Proper way to power fuse block on old pickup

SheepnJeep

Active member
Hey folks,

A friend of mine gave me a fuse block recently. I would like to add a cigarette lighter jack, and 55 watt reverse light. I was thinking about using some 12 gauge wire I have already. Way overkill hopefully for the reverse lamp (55 watts / 12 volts is 4.6 amps?)

For now I am content to add a hot wire to my sketchy battery post, maybe make this fuse block keyed hot later and make better battery cables. The cigarette jack currently is the green wire on the positive terminals and has an inline fuse under the dash.

How should I best wire the hot leads from the battery to the fuse panel? Individual wires for each circuit to the battery? One hot from the battery and then daisy chain it on the fuse block? I was thinking I could buy say 10 gauge wire and daisy chain the two hot sides together, then to the battery terminal. I have noticed most auxiliary fuse panels simply have one hot wire distributed to all of the circuits.

Thanks! This would be a big improvement for the ol' gal.

-Jesse
 

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rayra

Expedition Leader
for starters I'd suggest following a proper color code on your added wiring.

The fuse block OUGHT to be already configured to all be hot from a single heavier gauge wire hookup to your battery. I wouldn't use that fuse array unless I couldn't afford a proper aux fuse block.

I added the kind of fuse block I'm talking about into my cargo area 'power module' in my Suburban, to hook up all sorts / flavors of power ports. IIRC it was a Blue Sea product and they come in various configs with different numbers of connections. But my chief point is it is one fat lead to the power source. I used a separate terminal block for the negative / grounds for all the ports / devices. Each block was then connected to the main power cables I'd run to the back of the vehicle. I'm still adding functions / devices to that box.

https://www.expeditionportal.com/fo...-inputs-on-my-inputs-and-ouputs.161657/page-6




You might try and get your topic moved to the PowerSystems subforum, lot more 'subject matter experts' there.
 

Buliwyf

Viking with a Hammer
Wire with an inline fuse holder near the battery, to the fuse block. Maybe an 80 amp fuse. Something that pops if the wire shorts out on the way to the distro block.

Bestbuy should have battery terminals that accept multiple wires. Sometimes even with fuses built into the clamp.
 

SheepnJeep

Active member
for starters I'd suggest following a proper color code on your added wiring.

The fuse block OUGHT to be already configured to all be hot from a single heavier gauge wire hookup to your battery. I wouldn't use that fuse array unless I couldn't afford a proper aux fuse block.

I added the kind of fuse block I'm talking about into my cargo area 'power module' in my Suburban, to hook up all sorts / flavors of power ports. IIRC it was a Blue Sea product and they come in various configs with different numbers of connections. But my chief point is it is one fat lead to the power source. I used a separate terminal block for the negative / grounds for all the ports / devices. Each block was then connected to the main power cables I'd run to the back of the vehicle. I'm still adding functions / devices to that box.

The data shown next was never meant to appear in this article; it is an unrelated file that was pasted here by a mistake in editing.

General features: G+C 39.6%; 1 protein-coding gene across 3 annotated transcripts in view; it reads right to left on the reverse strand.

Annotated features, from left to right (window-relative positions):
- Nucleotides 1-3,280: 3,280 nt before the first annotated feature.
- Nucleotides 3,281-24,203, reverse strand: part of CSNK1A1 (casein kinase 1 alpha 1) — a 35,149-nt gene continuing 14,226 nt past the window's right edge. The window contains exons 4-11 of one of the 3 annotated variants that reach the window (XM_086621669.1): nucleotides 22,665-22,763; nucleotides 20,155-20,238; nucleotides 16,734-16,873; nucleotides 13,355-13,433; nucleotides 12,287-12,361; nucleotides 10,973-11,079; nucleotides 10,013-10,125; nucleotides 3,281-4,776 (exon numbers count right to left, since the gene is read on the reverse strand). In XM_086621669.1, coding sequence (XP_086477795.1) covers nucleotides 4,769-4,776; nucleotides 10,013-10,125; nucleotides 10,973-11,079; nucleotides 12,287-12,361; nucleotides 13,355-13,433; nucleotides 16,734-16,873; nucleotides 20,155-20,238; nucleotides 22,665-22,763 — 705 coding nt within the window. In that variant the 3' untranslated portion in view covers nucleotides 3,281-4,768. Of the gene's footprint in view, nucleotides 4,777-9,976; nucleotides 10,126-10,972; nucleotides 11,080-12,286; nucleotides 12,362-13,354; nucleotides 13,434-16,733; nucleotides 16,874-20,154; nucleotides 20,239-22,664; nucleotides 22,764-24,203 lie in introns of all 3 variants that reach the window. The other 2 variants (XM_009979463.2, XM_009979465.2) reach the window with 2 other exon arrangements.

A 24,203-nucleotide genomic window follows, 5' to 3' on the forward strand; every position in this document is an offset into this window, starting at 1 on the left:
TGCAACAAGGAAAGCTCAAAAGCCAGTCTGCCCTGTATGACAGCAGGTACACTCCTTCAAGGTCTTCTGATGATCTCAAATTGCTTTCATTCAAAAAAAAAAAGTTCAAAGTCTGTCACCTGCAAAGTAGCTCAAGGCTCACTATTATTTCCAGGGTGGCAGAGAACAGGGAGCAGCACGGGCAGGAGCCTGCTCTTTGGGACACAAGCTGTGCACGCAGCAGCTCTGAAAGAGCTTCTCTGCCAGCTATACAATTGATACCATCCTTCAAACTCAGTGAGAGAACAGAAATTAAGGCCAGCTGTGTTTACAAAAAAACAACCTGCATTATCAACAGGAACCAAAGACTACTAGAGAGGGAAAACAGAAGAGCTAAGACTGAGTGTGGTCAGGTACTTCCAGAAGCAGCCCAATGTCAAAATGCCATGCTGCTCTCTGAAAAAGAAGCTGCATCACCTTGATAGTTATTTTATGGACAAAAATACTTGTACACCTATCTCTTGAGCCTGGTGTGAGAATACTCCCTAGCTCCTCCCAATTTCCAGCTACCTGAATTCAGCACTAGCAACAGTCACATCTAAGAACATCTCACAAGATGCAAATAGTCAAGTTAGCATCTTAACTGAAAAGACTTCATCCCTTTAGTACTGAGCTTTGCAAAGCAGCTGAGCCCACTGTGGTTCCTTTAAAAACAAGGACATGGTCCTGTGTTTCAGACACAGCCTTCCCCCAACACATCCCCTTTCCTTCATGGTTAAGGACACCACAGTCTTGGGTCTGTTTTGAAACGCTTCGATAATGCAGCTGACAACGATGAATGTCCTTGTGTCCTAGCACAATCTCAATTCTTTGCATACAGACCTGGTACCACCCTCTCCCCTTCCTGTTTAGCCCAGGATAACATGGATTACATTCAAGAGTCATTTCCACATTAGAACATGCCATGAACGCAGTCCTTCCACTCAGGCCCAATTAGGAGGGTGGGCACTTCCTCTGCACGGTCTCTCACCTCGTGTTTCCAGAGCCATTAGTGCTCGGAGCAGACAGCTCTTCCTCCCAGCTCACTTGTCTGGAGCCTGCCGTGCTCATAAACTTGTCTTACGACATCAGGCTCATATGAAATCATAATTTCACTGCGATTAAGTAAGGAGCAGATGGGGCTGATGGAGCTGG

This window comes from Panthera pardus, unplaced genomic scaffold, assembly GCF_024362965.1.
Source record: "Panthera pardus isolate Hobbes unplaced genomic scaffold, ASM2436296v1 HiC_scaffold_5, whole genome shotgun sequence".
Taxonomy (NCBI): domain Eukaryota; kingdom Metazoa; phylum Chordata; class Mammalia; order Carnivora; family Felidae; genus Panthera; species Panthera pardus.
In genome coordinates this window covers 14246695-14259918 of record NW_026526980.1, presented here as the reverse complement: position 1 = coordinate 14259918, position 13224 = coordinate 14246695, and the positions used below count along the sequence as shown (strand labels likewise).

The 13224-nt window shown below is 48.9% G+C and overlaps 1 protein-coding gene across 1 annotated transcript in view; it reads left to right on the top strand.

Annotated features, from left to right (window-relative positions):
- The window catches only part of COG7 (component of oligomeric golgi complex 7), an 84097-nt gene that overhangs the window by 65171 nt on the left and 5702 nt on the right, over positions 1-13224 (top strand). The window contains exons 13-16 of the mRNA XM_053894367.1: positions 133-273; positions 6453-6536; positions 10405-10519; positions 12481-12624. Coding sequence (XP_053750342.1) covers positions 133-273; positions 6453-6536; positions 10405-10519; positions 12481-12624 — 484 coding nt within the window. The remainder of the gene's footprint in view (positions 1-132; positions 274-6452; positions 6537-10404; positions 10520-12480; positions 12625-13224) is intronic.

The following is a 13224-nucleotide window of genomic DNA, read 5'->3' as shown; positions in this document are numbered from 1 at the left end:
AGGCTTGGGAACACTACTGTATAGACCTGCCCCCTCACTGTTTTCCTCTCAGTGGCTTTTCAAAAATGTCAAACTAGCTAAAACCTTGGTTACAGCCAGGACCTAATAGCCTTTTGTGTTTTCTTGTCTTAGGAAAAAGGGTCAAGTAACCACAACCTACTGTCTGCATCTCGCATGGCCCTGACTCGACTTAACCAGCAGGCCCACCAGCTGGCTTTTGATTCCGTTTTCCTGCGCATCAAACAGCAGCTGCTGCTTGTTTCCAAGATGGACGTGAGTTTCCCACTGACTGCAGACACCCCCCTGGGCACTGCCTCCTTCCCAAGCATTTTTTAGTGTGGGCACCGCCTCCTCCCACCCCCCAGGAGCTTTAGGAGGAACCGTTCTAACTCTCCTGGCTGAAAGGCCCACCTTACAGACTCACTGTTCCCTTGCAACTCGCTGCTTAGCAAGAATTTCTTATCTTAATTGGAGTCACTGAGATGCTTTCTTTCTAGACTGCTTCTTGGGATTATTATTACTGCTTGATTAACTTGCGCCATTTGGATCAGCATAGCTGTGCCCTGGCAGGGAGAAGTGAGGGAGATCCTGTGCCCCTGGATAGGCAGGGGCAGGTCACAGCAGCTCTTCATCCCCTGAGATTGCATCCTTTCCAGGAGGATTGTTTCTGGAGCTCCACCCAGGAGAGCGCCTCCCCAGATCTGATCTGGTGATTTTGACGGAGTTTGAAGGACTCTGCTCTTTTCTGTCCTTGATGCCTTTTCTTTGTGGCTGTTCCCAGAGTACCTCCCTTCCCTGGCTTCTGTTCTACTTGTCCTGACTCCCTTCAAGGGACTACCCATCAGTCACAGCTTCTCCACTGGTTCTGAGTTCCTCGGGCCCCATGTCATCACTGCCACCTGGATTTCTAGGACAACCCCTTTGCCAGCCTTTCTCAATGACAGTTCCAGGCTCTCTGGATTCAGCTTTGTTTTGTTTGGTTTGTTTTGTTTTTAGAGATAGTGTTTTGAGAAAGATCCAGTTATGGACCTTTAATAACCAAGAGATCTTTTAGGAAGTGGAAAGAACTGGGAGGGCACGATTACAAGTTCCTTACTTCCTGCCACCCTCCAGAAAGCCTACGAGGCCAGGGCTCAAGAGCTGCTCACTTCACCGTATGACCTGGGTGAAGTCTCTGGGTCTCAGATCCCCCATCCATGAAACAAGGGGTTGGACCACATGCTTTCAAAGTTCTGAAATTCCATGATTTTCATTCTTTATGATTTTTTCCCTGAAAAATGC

https://www.expeditionportal.com/fo...-inputs-on-my-inputs-and-ouputs.161657/page-6




You might try and get your topic moved to the PowerSystems subforum, lot more 'subject matter experts' there.

Hmm, I forgot about the power systems sub forum. I will check that out.

I see that it isn't an ideal fuse panel, but for my purposes it seems okay. Say a phone charging draws 2 amps and the light draws 5? If they were both working that's 7 amps on a 10 gauge wire? Maybe I am just trying to talk myself into it, ha-ha. I will wire everything else for now and keep researching the best route for power. Thanks!

*edit good idea to add an inline fuse to the battery, at least I would be protected for the time being. I am moving shortly so I would at least like to get a phone charger set up for the road. A breaker box would be slick in the future. I can repurpose the fuse block I have for a trailer later! Good idea!
 

rayra

Expedition Leader
Oh you're right about the loads. But for every circuit you add you've got to hang another wire off the battery terminal.
They sell standalone 'terminal' lugs, so you could run one fatter wire from the battery terminal to the standalone lug and then run all your separate power leads to that, using ring connectors, stacking them on the standalone terminal lug. But that's going to be a growing mess of wires, once you lay down the foundation of using the fuse block you've got.

very good 'Blue Sea' products
4 fuse block $25

8 fuse block $36


standalone terminal lug $9
https://www.amazon.com/gp/product/B005I5I5GI/ref=ppx_yo_dt_b_asin_title_o05_s00?ie=UTF8&psc=1

I can't find a handy link real quick, but I also found and bought a 4-fuse block that had a flat mounting tang which you bolt directly to the battery side terminal, which works pretty nice in terms of adding extra circuits and limiting the mess. I should have a pic of it installed in one of my build topics, I'll look right now for a pic and add it here.

eta - Turns out that direct-connected block was also blue sea. I'm using it to run a heavier wire to a new center console fuse block for my radios stack, and a new power feed for both my factory 12v powerports and a couple I added, so I can run all that stuff from my Aux battery and rooftop solar.




good luck with your project and make sure to route and secure your wiring so it is safe.
 
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